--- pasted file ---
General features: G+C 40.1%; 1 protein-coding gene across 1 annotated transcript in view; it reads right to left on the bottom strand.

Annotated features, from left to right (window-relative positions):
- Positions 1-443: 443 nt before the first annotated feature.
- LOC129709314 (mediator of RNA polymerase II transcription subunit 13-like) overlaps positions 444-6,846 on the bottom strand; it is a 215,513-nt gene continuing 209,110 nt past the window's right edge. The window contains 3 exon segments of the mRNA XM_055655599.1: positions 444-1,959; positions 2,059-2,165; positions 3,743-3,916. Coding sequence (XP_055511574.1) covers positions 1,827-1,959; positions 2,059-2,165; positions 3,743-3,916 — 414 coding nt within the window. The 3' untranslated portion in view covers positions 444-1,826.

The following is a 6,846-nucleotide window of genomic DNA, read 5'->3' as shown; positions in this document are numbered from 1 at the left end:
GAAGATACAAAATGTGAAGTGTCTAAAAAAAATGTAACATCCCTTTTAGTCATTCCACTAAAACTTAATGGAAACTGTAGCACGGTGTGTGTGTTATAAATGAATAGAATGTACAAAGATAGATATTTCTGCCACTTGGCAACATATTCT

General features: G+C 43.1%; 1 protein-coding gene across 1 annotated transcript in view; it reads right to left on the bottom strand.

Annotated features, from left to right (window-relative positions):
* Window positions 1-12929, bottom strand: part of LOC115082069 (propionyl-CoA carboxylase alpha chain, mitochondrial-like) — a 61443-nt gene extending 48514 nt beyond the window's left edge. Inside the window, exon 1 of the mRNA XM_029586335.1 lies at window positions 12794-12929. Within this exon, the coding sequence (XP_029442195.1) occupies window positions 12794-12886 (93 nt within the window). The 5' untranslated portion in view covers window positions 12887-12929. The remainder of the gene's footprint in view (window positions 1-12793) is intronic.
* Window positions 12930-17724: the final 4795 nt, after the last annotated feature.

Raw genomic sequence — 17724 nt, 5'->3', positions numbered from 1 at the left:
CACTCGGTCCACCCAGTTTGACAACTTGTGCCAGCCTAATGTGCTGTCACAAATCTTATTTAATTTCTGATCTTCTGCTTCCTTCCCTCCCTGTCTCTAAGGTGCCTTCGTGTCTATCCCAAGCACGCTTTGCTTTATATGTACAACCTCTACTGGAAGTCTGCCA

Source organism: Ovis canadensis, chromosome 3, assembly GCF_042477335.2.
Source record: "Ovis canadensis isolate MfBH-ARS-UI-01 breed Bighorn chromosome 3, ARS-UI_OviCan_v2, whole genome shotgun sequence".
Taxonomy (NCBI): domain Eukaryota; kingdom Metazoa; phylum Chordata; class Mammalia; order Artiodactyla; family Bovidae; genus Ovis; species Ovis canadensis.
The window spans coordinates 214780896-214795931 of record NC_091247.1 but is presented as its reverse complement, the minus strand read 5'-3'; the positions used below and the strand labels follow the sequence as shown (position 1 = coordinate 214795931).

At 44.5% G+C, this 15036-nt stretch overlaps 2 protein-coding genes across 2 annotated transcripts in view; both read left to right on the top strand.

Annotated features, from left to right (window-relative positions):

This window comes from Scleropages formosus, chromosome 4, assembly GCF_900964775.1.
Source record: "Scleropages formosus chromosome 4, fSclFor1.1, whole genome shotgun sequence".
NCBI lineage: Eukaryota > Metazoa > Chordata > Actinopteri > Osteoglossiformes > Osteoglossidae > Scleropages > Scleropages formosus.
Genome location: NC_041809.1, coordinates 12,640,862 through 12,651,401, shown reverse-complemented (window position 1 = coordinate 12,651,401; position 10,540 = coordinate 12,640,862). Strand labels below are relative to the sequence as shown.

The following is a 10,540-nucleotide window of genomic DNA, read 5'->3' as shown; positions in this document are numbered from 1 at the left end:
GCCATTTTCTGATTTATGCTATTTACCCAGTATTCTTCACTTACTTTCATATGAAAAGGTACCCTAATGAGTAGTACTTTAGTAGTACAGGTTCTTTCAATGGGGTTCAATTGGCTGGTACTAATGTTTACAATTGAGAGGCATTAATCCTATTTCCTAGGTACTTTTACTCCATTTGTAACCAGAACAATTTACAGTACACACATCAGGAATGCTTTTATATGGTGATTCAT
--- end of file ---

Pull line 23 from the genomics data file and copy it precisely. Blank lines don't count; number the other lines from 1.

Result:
The following is a 10,540-nucleotide window of genomic DNA, read 5'->3' as shown; positions in this document are numbered from 1 at the left end: